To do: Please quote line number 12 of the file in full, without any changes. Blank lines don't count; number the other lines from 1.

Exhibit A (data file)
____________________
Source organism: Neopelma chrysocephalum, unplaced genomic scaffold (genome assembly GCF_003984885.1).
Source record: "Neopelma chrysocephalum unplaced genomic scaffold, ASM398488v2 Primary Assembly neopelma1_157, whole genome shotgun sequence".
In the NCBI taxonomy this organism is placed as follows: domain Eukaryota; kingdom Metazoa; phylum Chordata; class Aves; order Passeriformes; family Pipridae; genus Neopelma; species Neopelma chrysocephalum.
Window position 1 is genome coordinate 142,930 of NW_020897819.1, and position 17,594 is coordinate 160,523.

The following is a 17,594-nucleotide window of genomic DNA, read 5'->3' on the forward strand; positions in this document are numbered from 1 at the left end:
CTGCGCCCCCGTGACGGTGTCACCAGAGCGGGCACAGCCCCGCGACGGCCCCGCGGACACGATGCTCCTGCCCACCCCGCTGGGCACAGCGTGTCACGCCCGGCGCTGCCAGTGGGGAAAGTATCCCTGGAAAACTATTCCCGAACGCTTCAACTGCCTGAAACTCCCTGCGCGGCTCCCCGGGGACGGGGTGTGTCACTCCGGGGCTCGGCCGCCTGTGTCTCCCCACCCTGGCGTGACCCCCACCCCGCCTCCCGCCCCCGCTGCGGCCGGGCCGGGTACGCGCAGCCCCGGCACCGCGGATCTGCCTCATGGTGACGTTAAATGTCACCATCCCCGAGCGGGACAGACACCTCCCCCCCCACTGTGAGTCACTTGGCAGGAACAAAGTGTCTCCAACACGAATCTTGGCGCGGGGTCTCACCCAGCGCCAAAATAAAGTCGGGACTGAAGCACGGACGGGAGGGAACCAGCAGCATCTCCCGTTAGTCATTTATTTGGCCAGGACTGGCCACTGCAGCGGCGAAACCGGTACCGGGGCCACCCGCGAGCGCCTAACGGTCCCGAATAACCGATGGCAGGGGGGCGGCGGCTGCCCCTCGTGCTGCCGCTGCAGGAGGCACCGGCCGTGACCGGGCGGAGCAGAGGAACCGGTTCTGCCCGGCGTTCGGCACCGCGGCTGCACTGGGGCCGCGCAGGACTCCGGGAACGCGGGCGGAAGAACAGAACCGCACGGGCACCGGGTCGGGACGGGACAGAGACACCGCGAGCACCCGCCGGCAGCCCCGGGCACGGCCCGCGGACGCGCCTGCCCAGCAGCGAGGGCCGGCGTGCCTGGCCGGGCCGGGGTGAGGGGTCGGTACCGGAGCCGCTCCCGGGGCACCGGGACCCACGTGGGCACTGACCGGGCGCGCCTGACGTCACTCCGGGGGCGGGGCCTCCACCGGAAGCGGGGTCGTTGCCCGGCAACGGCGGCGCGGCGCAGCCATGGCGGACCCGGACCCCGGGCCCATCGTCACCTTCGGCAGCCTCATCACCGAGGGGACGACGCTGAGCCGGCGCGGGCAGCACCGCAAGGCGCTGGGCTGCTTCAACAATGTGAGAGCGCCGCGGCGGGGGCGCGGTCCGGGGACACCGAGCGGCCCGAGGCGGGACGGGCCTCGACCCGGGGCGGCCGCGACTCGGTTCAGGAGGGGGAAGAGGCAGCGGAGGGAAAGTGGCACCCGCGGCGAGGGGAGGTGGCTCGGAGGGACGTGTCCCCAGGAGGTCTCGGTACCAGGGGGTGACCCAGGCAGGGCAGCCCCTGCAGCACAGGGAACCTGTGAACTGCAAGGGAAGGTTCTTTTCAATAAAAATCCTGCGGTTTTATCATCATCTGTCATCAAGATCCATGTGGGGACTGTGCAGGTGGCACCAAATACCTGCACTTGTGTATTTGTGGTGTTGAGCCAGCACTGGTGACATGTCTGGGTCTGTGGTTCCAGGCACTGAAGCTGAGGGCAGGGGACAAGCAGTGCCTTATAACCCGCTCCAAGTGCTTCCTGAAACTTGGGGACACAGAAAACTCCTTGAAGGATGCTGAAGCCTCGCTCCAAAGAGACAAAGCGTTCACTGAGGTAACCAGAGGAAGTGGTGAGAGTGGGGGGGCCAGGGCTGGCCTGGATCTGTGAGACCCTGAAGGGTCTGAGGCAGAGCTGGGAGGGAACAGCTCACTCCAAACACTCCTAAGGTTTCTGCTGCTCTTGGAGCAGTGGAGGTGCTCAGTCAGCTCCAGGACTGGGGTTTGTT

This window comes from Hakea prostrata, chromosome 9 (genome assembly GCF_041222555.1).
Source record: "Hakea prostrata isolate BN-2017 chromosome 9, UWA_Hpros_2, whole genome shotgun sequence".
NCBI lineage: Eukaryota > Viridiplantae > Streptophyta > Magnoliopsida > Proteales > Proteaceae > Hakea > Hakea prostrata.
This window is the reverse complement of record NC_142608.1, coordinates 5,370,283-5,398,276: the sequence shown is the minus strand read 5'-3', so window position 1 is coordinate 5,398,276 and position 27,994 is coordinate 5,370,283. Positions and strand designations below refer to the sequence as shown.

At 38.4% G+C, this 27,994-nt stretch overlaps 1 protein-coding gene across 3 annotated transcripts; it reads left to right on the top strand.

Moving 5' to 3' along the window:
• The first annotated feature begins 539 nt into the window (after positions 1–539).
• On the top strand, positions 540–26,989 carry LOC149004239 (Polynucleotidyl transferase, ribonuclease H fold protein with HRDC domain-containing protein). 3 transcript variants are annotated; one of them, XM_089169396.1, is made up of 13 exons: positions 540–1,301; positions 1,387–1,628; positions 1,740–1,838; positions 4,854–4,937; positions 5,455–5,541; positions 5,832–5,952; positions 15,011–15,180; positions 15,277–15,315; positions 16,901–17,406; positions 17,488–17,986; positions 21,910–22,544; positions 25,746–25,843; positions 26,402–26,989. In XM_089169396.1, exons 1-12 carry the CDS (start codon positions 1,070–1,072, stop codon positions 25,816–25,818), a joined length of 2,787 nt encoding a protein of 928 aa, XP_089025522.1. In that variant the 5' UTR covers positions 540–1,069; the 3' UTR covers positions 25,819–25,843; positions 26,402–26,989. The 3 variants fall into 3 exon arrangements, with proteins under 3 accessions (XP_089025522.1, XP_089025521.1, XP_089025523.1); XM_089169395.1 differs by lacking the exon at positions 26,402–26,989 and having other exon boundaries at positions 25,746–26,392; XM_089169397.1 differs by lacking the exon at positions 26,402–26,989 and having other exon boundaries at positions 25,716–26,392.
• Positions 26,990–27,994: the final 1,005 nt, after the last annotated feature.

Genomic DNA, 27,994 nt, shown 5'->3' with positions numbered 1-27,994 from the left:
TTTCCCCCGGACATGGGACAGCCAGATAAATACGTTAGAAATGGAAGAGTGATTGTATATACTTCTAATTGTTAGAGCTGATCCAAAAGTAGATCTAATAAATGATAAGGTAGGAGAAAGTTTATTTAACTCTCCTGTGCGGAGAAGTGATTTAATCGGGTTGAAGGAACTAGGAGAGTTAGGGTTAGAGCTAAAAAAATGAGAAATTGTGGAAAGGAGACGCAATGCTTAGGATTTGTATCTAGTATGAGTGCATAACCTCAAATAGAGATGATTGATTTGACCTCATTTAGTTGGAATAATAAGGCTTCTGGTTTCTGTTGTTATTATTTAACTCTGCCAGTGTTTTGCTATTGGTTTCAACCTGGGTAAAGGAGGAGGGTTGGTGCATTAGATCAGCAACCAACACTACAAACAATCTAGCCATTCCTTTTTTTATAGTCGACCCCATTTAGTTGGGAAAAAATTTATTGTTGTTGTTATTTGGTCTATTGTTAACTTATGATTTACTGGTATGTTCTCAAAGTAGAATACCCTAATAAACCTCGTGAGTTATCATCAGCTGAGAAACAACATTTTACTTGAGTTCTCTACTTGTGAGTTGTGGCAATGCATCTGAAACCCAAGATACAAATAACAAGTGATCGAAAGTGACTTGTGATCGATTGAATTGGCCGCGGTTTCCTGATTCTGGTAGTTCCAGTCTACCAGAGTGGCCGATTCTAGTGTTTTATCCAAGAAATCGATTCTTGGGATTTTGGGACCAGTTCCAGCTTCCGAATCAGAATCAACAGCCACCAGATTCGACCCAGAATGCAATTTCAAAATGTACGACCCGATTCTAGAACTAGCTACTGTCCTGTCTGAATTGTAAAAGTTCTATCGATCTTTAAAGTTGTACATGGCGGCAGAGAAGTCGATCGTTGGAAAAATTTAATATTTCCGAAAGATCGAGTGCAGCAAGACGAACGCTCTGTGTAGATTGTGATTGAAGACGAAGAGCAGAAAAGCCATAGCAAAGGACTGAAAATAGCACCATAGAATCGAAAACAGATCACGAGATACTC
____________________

Moving 5' to 3' along the window: